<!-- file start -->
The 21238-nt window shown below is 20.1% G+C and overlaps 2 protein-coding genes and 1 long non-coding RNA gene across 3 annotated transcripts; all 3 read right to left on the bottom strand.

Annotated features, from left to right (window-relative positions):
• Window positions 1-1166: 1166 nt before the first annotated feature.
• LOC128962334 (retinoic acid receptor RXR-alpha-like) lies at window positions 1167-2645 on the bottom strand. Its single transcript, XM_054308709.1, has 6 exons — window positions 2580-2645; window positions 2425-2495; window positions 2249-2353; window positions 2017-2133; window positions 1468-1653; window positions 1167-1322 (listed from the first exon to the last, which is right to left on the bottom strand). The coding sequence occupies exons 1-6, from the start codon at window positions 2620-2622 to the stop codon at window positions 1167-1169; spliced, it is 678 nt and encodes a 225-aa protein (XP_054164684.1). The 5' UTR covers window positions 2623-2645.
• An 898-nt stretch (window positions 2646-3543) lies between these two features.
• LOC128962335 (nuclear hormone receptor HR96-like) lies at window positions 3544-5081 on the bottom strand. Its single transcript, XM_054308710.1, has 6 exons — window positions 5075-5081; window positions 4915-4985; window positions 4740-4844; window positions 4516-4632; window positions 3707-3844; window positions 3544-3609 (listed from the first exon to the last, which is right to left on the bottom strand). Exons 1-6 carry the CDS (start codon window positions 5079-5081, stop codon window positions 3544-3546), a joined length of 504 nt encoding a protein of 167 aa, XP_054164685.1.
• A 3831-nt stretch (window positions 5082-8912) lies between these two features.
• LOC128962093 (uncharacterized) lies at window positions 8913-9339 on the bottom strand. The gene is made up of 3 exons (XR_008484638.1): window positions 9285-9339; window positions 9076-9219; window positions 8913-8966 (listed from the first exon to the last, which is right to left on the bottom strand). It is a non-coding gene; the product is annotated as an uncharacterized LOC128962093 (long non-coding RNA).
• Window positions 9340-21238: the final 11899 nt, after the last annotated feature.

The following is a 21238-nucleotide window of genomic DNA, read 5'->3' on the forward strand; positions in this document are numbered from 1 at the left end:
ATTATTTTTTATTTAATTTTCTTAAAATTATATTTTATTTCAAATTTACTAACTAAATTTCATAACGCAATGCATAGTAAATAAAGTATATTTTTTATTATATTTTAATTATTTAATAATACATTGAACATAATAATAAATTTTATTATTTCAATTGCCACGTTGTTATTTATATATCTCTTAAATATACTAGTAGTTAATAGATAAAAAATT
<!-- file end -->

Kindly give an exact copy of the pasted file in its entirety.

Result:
The 21238-nt window shown below is 20.1% G+C and overlaps 2 protein-coding genes and 1 long non-coding RNA gene across 3 annotated transcripts; all 3 read right to left on the bottom strand.

Annotated features, from left to right (window-relative positions):
• Window positions 1-1166: 1166 nt before the first annotated feature.
• LOC128962334 (retinoic acid receptor RXR-alpha-like) lies at window positions 1167-2645 on the bottom strand. Its single transcript, XM_054308709.1, has 6 exons — window positions 2580-2645; window positions 2425-2495; window positions 2249-2353; window positions 2017-2133; window positions 1468-1653; window positions 1167-1322 (listed from the first exon to the last, which is right to left on the bottom strand). The coding sequence occupies exons 1-6, from the start codon at window positions 2620-2622 to the stop codon at window positions 1167-1169; spliced, it is 678 nt and encodes a 225-aa protein (XP_054164684.1). The 5' UTR covers window positions 2623-2645.
• An 898-nt stretch (window positions 2646-3543) lies between these two features.
• LOC128962335 (nuclear hormone receptor HR96-like) lies at window positions 3544-5081 on the bottom strand. Its single transcript, XM_054308710.1, has 6 exons — window positions 5075-5081; window positions 4915-4985; window positions 4740-4844; window positions 4516-4632; window positions 3707-3844; window positions 3544-3609 (listed from the first exon to the last, which is right to left on the bottom strand). Exons 1-6 carry the CDS (start codon window positions 5079-5081, stop codon window positions 3544-3546), a joined length of 504 nt encoding a protein of 167 aa, XP_054164685.1.
• A 3831-nt stretch (window positions 5082-8912) lies between these two features.
• LOC128962093 (uncharacterized) lies at window positions 8913-9339 on the bottom strand. The gene is made up of 3 exons (XR_008484638.1): window positions 9285-9339; window positions 9076-9219; window positions 8913-8966 (listed from the first exon to the last, which is right to left on the bottom strand). It is a non-coding gene; the product is annotated as an uncharacterized LOC128962093 (long non-coding RNA).
• Window positions 9340-21238: the final 11899 nt, after the last annotated feature.

The following is a 21238-nucleotide window of genomic DNA, read 5'->3' on the forward strand; positions in this document are numbered from 1 at the left end:
ATTATTTTTTATTTAATTTTCTTAAAATTATATTTTATTTCAAATTTACTAACTAAATTTCATAACGCAATGCATAGTAAATAAAGTATATTTTTTATTATATTTTAATTATTTAATAATACATTGAACATAATAATAAATTTTATTATTTCAATTGCCACGTTGTTATTTATATATCTCTTAAATATACTAGTAGTTAATAGATAAAAAATT